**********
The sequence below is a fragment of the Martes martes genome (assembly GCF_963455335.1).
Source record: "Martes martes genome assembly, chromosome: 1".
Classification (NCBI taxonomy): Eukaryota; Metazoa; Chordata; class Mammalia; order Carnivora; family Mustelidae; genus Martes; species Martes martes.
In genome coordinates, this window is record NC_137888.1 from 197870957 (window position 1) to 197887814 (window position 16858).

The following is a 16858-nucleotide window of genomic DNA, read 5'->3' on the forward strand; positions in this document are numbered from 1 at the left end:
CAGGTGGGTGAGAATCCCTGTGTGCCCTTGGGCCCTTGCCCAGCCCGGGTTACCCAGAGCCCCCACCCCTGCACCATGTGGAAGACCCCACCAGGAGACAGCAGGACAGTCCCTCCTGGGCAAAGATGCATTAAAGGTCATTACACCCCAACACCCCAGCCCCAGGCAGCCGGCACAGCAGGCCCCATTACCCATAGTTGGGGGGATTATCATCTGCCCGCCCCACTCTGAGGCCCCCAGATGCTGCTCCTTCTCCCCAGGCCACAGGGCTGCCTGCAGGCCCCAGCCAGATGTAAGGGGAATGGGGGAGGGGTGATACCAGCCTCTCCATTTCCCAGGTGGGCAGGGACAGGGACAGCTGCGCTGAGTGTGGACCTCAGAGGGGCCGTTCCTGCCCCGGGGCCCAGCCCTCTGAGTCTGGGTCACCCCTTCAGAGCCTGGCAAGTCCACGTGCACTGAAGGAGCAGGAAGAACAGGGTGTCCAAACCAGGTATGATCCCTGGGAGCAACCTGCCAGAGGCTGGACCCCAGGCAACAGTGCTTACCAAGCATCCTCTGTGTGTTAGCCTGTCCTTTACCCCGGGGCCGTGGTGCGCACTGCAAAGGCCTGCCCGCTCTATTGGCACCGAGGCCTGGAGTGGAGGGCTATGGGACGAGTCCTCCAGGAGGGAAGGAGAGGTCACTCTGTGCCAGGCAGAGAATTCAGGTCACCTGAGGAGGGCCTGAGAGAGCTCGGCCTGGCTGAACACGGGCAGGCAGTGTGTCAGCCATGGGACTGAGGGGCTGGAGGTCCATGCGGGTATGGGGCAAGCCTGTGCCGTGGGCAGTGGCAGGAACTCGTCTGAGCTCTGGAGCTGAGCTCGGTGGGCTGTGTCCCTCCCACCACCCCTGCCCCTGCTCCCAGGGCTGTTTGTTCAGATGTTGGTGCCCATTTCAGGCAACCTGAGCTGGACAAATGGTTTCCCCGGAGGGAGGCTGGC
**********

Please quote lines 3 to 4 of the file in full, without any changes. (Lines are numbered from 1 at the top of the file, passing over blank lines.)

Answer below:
Classification (NCBI taxonomy): Eukaryota; Metazoa; Chordata; class Mammalia; order Carnivora; family Mustelidae; genus Martes; species Martes martes.
In genome coordinates, this window is record NC_137888.1 from 197870957 (window position 1) to 197887814 (window position 16858).